Demand Response: Effective strategy to optimise power consumption and improve grid control

Effective strategy to optimise power consumption and improve grid control

Driven by the need to strengthen the country’s electricity grid, the government is promoting smart grid development. A smart grid is cost effective, responsive and better engineered for managing power transmission. Apart from enabling effective monitoring of the transmission process, it can also

facilitate greater control and flexibility in power consumption. This is made possible through strategies such as demand response (DR).

DR is a strategy used by power utilities to reduce or shift energy consumption from peak hours of the day (when the demand for electricity is the maximum) to leaner demand periods. It allows customers to choose non-essential loads, which can be shed by the customers themselves or by the utility during peak hours. DR is a prearranged agreement between the utility and the consumer with specific conditions regarding load, price, and time intervals. Since power plants and transmission systems are designed to respond to the highest potential demand, lowering high demand during peak hours of the day helps utilities reduce overall installation and operating costs, and mitigate potential grid failures.

DR potential

To establish the potential of DR and study its possible benefits in the Indian context, scholars from the Lawrence Berkeley National Laboratory and the University of California, along with Tata Power Delhi Distribution Limited (TPDDL), conducted a study to assess the DR potential of industrial and commercial users in Delhi. They used around six months’ data from TPDDL’s pilot DR programme for commercial and industrial customers and estimated demand reduction during DR events for each of the participating customer categories. The study also estimated the DR potential for the entire state by extrapolating results from the actual field performance analysis. It calculated DR through the avoided cost of day-ahead market purchases, unscheduled interchange charges and TPDDL’s marginal generation. The study found that there is significant DR potential among commercial and industrial customers, enough to reduce 8-10 per cent of peak demand. In addition, DR can result in short-run economic benefits to the utility and consumers. Also, by enabling the use of the same capacity to serve more consumers and avoid load shedding, DR can bring about long-term benefits such as capital investment deferral.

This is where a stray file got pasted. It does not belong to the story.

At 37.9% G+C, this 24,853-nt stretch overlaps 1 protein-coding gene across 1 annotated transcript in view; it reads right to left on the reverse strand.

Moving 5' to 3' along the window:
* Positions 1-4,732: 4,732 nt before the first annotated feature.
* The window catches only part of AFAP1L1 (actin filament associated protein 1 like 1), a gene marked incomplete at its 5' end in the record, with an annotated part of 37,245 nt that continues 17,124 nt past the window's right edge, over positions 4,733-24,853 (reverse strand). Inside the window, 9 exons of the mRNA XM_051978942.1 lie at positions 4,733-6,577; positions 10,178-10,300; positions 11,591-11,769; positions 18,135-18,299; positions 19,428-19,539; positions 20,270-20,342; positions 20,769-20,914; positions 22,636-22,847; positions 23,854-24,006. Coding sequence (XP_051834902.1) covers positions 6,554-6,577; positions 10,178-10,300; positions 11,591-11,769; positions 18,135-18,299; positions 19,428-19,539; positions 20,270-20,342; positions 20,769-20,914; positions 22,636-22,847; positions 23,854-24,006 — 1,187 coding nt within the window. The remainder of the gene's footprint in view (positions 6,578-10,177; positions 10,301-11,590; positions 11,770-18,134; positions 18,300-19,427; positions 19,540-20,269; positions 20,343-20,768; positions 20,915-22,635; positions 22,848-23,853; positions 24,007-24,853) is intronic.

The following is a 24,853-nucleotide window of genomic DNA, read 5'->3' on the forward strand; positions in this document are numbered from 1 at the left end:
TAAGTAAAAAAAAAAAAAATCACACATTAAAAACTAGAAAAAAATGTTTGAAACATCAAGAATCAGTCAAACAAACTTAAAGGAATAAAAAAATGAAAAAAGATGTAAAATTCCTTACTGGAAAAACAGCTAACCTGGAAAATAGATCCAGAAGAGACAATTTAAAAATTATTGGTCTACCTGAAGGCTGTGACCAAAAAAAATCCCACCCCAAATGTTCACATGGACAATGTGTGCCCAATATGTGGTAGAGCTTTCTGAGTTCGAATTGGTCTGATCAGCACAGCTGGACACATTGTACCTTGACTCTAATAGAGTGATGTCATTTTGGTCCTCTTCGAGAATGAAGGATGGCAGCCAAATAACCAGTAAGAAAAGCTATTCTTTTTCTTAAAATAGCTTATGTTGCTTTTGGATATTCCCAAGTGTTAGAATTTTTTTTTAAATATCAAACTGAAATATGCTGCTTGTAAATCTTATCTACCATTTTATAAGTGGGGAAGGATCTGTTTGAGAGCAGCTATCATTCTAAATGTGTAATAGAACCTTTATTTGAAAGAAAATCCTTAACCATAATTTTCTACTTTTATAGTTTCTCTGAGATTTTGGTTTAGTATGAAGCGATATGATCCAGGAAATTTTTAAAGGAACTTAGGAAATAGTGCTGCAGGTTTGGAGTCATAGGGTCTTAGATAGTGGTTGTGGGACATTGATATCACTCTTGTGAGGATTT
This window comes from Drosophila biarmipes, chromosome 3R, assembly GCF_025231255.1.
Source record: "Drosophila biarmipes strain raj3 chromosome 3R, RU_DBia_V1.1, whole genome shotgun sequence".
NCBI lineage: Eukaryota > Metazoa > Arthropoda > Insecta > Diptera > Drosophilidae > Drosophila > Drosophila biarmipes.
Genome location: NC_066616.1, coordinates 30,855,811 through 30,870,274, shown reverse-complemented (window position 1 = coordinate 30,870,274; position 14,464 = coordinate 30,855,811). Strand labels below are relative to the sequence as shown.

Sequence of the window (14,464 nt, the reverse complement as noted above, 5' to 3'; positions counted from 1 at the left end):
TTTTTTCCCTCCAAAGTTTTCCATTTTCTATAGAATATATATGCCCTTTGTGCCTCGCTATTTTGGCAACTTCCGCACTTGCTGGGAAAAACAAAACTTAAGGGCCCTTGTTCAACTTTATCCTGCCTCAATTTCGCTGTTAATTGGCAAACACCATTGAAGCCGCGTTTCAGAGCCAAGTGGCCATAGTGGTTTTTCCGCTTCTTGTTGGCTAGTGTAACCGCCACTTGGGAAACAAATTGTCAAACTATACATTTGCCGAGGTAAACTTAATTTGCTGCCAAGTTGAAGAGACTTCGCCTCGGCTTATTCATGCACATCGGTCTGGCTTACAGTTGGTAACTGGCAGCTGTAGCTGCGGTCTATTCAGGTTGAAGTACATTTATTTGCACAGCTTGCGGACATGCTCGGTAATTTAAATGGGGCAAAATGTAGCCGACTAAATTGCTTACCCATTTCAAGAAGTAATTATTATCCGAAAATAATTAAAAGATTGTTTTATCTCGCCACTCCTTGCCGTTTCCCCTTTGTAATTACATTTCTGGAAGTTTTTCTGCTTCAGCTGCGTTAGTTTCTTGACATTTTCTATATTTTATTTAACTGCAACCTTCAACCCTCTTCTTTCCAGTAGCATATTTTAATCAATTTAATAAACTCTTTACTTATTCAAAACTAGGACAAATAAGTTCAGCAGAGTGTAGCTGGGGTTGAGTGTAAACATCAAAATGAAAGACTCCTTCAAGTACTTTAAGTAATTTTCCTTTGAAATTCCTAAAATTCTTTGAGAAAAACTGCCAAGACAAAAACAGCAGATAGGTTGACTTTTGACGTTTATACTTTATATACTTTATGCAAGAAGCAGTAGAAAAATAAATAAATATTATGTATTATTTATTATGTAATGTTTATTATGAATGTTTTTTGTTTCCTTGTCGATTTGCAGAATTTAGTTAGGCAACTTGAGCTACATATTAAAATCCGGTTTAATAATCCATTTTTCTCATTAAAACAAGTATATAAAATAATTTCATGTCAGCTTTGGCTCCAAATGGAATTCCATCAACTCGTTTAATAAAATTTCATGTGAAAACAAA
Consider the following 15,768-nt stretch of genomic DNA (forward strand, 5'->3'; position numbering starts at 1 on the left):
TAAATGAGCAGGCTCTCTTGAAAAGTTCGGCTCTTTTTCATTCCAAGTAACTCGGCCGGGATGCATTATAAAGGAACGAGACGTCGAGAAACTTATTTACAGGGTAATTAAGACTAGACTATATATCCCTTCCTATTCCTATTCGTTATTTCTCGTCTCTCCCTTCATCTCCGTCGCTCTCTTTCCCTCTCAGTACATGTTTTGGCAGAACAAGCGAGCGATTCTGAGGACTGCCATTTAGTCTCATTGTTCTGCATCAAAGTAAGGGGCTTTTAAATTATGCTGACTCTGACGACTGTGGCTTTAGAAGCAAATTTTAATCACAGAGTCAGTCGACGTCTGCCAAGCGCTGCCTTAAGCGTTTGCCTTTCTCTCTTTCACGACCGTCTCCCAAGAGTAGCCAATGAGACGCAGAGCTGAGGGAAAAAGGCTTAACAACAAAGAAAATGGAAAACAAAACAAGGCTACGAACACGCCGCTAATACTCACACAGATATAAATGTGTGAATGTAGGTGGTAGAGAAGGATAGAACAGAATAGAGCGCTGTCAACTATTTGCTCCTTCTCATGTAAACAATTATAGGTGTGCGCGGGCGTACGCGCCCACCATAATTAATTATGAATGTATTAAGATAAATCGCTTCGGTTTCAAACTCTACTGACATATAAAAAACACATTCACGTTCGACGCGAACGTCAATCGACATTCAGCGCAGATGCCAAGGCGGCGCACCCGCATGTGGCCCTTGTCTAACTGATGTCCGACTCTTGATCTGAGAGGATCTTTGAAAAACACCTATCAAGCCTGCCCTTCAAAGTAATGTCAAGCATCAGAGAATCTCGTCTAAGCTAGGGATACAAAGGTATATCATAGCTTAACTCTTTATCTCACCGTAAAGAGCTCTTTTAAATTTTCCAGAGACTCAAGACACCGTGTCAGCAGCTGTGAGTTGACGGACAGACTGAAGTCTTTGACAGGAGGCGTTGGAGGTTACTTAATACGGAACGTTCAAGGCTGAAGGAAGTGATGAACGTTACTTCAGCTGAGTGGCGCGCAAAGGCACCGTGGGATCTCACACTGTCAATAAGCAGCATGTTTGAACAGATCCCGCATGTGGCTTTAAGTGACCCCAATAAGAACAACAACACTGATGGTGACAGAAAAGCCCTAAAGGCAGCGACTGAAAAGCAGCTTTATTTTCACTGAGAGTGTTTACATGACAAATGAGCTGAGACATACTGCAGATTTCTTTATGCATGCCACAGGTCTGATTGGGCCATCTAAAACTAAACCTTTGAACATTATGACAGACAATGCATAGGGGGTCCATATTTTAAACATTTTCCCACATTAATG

Benefits and challenges

While proper implementation of DR alone can considerably improve the efficacy of a system, DR combined with a smart grid can produce additional benefits. A smart grid can improve DR efficiency by streamlining the notification process and providing real-time information to customers about their energy usage and pricing. Such an arrangement can also enable utilities to detect and respond to instances of load increase promptly by calling a DR event. An upcoming opportunity in this regard is the automation of DR processes using smart grids. An automated DR can detect the need to shed load, send signals to participants and control all the devices that use electricity on a consumer’s premises.

However, there are a number of challenges associated with DR implementation, which typically revolve around reliability. It can be very difficult for a consumer to participate in a DR prog-

ramme; therefore, utilities should find appropriate incentives to motivate customers and encourage their participation. For instance, customers paying a single tariff for all units consumed do not have an incentive to monitor their consumption. In order to address this issue, power utilities can offer rebates and bill credits or use variable pricing to change consumption patterns. Since DR events can be uncomfortable, particularly for vulnerable populations, many utilities have provisions that allow DR participants to override an event, risking the programme’s reliability. Lastly, utilities use various types of technologies to signal a DR event to a customer. Coordinating a DR event with IT and communication technologies requires proper selection, and the testing implementation of these technologies.

The way forward

In India, DR is at a nascent stage. For its proper implementation, an appropriate regulatory framework needs to be put in place. Also, consumer awareness and transparency in functioning should be a priority to ensure acceptance of the DR programme. The electrical distribution network must be strengthened to ensure reliability in operations. Finally, to cater to the diverse needs of consumers, a variety of DR modules need to be prepared. n

Based on a presentation by Ranjit Deshmukh, Rongxin Yin and Ghatikar, scholars from the Lawrence Berkeley National Laboratory, at the India Smart Grid Week 2015